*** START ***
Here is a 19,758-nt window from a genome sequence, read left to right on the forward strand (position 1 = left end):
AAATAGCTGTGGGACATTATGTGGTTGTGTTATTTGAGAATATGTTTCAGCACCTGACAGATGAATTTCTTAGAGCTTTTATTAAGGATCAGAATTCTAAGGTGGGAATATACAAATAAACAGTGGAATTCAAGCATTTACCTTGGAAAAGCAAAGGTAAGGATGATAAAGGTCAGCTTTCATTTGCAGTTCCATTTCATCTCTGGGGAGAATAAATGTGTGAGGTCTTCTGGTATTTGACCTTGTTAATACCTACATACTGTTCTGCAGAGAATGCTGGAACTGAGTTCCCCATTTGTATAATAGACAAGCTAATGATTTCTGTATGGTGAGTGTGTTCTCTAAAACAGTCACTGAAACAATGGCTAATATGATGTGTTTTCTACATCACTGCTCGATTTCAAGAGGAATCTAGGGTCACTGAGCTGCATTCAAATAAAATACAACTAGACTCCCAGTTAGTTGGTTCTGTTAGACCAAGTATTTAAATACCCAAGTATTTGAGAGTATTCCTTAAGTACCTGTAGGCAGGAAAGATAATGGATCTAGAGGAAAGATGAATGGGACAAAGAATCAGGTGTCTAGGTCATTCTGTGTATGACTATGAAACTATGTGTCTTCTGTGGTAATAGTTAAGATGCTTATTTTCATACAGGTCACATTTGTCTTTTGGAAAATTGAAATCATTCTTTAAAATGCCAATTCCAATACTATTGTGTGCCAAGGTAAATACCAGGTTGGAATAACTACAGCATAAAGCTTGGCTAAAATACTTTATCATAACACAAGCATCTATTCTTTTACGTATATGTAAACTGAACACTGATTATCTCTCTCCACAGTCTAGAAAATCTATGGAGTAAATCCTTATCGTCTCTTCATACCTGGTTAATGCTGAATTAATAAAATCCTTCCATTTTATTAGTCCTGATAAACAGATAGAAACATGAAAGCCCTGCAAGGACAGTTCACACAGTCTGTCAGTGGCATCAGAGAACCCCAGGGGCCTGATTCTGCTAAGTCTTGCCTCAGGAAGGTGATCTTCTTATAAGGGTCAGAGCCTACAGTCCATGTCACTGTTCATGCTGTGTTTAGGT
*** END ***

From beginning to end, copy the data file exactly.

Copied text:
Here is a 19,758-nt window from a genome sequence, read left to right on the forward strand (position 1 = left end):
AAATAGCTGTGGGACATTATGTGGTTGTGTTATTTGAGAATATGTTTCAGCACCTGACAGATGAATTTCTTAGAGCTTTTATTAAGGATCAGAATTCTAAGGTGGGAATATACAAATAAACAGTGGAATTCAAGCATTTACCTTGGAAAAGCAAAGGTAAGGATGATAAAGGTCAGCTTTCATTTGCAGTTCCATTTCATCTCTGGGGAGAATAAATGTGTGAGGTCTTCTGGTATTTGACCTTGTTAATACCTACATACTGTTCTGCAGAGAATGCTGGAACTGAGTTCCCCATTTGTATAATAGACAAGCTAATGATTTCTGTATGGTGAGTGTGTTCTCTAAAACAGTCACTGAAACAATGGCTAATATGATGTGTTTTCTACATCACTGCTCGATTTCAAGAGGAATCTAGGGTCACTGAGCTGCATTCAAATAAAATACAACTAGACTCCCAGTTAGTTGGTTCTGTTAGACCAAGTATTTAAATACCCAAGTATTTGAGAGTATTCCTTAAGTACCTGTAGGCAGGAAAGATAATGGATCTAGAGGAAAGATGAATGGGACAAAGAATCAGGTGTCTAGGTCATTCTGTGTATGACTATGAAACTATGTGTCTTCTGTGGTAATAGTTAAGATGCTTATTTTCATACAGGTCACATTTGTCTTTTGGAAAATTGAAATCATTCTTTAAAATGCCAATTCCAATACTATTGTGTGCCAAGGTAAATACCAGGTTGGAATAACTACAGCATAAAGCTTGGCTAAAATACTTTATCATAACACAAGCATCTATTCTTTTACGTATATGTAAACTGAACACTGATTATCTCTCTCCACAGTCTAGAAAATCTATGGAGTAAATCCTTATCGTCTCTTCATACCTGGTTAATGCTGAATTAATAAAATCCTTCCATTTTATTAGTCCTGATAAACAGATAGAAACATGAAAGCCCTGCAAGGACAGTTCACACAGTCTGTCAGTGGCATCAGAGAACCCCAGGGGCCTGATTCTGCTAAGTCTTGCCTCAGGAAGGTGATCTTCTTATAAGGGTCAGAGCCTACAGTCCATGTCACTGTTCATGCTGTGTTTAGGT